When you watch a Kurosawa you don’t expect the shock and awe of a Michael Moore. Like the increasing sugar levels in many foods, we are expecting more shock and awe from our movies including food documentaries such as Food Inc. and Super Size Me. Unless you’re a vegan or vegetarian, you won’t get this from the film American Meat, a solutions-oriented documentary directed by Graham Meriwether.
American Meat is subtle, tells several real stories from the U.S. meat industry, points to some solutions as well as things that haven’t worked [yet], but doesn’t freak you out. It builds on the body of work of existing food documentaries and has a focus. It assumes we already know about industrial farming's methods from Food Inc or that eating too much McDonalds is bad for you as told by Super Size Me. American Meat could go into how Americans eat too much meat but it assumes that’s a constant limiting the fronts it takes on.
Key points that we liked in the film:
We need more people to go into farming, it is an industry where the average age is over 50 where a healthy average age for an industry is around 35.
Many animal farmers do not own the animals they raise. The big food companies such as Tyson and Perdue make the farmers take the risks of owning the equipment and land but keep ownership of the animals which leaves less money in the hands of the farmers.
While technology can be demonized in places such as industrial farming, people like Joel Salatin of Polyface Farms has built contraptions such as eggmobiles and pigaerators. This is technology which enables him to efficiently replicate the natural ecosystem of land rotation so that poultry, cattle, and pigs can use the same land in a way that nature intended.
Transparanecy is important. Joel at Polyface Farms has an open door policy and is not afraid of being inspected, visited, or asked any questions. Good luck getting that from companies like Monsanto.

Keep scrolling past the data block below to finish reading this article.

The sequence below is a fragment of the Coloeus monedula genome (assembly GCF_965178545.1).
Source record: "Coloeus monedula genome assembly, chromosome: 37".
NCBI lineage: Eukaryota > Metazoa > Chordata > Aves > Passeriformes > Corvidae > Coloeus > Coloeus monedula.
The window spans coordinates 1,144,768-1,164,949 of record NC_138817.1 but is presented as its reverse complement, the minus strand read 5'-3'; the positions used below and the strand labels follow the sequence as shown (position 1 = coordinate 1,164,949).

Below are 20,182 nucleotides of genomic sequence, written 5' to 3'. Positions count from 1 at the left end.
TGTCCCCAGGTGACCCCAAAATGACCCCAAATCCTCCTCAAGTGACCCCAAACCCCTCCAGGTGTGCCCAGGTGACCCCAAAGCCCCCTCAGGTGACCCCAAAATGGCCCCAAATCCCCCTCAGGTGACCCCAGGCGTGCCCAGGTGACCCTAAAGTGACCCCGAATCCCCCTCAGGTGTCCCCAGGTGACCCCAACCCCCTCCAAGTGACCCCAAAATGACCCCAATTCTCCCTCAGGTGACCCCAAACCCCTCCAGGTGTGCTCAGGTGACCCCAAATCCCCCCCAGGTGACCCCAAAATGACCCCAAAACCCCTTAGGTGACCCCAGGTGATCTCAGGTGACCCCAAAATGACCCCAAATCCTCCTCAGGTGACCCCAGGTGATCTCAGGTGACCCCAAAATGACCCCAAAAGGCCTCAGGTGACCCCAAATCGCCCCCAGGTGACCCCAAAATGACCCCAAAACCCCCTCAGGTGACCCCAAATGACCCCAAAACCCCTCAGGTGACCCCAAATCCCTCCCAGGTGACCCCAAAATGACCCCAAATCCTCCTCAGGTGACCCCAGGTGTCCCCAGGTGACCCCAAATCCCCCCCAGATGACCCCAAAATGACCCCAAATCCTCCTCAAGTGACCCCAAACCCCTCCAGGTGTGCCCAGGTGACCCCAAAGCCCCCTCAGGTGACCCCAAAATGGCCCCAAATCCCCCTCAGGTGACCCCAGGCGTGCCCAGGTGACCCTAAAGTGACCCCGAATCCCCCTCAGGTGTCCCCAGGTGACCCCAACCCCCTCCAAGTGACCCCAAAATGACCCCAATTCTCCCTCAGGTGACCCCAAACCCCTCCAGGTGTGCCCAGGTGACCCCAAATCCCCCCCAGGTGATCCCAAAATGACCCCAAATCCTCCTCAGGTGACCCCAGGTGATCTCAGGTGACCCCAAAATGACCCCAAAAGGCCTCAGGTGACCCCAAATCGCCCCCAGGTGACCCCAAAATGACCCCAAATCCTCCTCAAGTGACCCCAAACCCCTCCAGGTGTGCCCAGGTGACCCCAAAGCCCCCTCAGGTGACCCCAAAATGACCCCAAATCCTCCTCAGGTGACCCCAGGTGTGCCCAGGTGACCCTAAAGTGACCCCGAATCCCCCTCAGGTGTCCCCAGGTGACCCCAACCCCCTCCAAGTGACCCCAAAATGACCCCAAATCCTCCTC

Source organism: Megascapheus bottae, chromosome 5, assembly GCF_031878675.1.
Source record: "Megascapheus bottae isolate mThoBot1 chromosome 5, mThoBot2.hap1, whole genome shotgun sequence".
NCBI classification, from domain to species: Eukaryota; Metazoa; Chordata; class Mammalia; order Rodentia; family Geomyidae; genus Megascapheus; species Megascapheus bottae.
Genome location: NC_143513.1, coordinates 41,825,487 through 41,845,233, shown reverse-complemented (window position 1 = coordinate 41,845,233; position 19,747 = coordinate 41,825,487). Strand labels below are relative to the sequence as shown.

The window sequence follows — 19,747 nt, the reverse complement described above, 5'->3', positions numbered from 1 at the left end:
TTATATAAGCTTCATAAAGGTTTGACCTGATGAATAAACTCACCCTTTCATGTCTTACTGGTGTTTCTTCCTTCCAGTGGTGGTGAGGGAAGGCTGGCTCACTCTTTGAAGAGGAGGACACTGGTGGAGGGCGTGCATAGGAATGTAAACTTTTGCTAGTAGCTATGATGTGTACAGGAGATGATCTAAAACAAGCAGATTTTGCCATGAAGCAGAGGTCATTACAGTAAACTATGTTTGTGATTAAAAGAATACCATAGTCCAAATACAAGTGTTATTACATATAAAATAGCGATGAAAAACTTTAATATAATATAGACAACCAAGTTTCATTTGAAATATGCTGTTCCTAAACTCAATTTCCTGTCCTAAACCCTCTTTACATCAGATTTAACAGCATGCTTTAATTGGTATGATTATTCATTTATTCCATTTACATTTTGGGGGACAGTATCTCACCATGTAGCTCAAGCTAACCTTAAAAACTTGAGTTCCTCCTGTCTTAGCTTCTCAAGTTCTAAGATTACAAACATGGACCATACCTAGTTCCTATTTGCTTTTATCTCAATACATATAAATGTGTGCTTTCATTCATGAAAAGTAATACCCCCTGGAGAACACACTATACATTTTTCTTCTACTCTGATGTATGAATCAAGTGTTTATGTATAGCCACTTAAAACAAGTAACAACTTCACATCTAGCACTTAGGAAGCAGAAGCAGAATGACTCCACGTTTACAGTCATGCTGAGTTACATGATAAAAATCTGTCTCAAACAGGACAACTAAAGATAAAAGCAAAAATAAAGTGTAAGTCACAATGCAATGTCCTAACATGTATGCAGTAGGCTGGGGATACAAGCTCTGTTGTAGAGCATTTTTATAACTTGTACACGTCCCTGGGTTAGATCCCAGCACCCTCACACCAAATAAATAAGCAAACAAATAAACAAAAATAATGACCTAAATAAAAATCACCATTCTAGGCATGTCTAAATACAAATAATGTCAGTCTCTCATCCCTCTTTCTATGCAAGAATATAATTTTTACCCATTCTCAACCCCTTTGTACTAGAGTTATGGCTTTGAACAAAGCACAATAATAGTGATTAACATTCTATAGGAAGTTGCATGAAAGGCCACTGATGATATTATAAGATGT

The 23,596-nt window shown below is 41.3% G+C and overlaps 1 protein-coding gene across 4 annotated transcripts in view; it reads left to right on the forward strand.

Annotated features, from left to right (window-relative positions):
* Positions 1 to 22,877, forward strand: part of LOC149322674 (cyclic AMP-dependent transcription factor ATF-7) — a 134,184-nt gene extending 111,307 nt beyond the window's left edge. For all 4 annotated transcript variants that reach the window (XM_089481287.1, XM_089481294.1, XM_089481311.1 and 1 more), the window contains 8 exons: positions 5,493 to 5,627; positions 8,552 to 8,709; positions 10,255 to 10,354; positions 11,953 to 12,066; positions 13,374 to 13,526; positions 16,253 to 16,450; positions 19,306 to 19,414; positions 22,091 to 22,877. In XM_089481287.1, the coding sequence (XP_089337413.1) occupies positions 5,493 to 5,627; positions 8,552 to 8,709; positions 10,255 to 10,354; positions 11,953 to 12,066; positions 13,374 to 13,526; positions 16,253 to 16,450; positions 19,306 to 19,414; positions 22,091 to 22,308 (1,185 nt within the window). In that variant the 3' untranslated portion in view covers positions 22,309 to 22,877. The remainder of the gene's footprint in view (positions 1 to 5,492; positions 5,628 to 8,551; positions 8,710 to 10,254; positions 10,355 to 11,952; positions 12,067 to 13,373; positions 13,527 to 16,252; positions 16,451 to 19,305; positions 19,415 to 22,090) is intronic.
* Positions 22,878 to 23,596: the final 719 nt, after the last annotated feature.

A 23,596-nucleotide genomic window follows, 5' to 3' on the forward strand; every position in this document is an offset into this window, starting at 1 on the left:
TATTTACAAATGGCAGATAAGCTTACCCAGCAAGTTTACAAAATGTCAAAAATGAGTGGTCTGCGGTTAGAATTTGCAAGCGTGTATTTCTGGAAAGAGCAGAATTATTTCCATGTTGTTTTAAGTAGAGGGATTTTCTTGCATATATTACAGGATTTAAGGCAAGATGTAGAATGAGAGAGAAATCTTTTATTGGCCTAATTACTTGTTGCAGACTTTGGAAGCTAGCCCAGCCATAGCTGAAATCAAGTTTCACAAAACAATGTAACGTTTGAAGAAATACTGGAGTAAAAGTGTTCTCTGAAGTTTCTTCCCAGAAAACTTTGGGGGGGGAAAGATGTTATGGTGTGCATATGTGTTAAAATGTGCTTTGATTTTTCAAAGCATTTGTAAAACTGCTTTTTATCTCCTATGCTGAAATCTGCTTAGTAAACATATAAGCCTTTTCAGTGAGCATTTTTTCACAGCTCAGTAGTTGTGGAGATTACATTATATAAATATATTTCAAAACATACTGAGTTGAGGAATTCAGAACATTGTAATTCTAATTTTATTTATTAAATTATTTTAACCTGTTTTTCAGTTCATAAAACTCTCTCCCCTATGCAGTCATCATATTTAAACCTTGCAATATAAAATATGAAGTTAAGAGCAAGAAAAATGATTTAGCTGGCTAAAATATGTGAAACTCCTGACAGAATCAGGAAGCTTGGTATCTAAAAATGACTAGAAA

Food subsidies from the US Government help keep industrial farming cheaper for people who do not have the luxury to buy the higher priced grass fed or organic meats.
Some farmers have tried to move to grass-fed farming but have not been able to get customers to sustain their business. These farmers do prefer the taste of grass-fed meats over the industrially farmed meats.
Vote with your dollar. Everytime you buy something, you are making a statement. Farmers get as little as 10 cents for every dollar you spend at a supermarket. Joining a Community Supported Agriculture (CSA) gets more of that money directly to the farmers which means [in theory] that they can make a healthier product. We are joining the CSA in Flushing, New York.
We attended the screening at New York University on March 26, 2013 hosted by the NYU Earth Matters group. According to the IMDB page of the film, it will premier on April 12, 2013 in New York City.
We’re big fans of Bare Burger. One of the first places we saw with Hunts Ketchup with no High Fructose Corn Syrup (HFCS) on the guest tables; this made John a fan! Getting people to think in terms of organic, local, and sustainable foods is a great thing. We need more of this.
I’ve had brunch and lunch and dinner, many times. Always going for a burger as I thought anything else would be like getting salmon at a steakhouse. Today, while having brunch at the Bayside Bare Burger, I ordered one of the Mexican Egg sandwich (not exact name on the menu). I ordered them over easy. The plate came and looked good but then I noticed the egg yolks. Not the orange we’ve come to expect from places like Queens Farm but pale yellow that we’ve been warned about.
I’ll be back but not to order eggs and Bare Burger, please put your eggs on the table!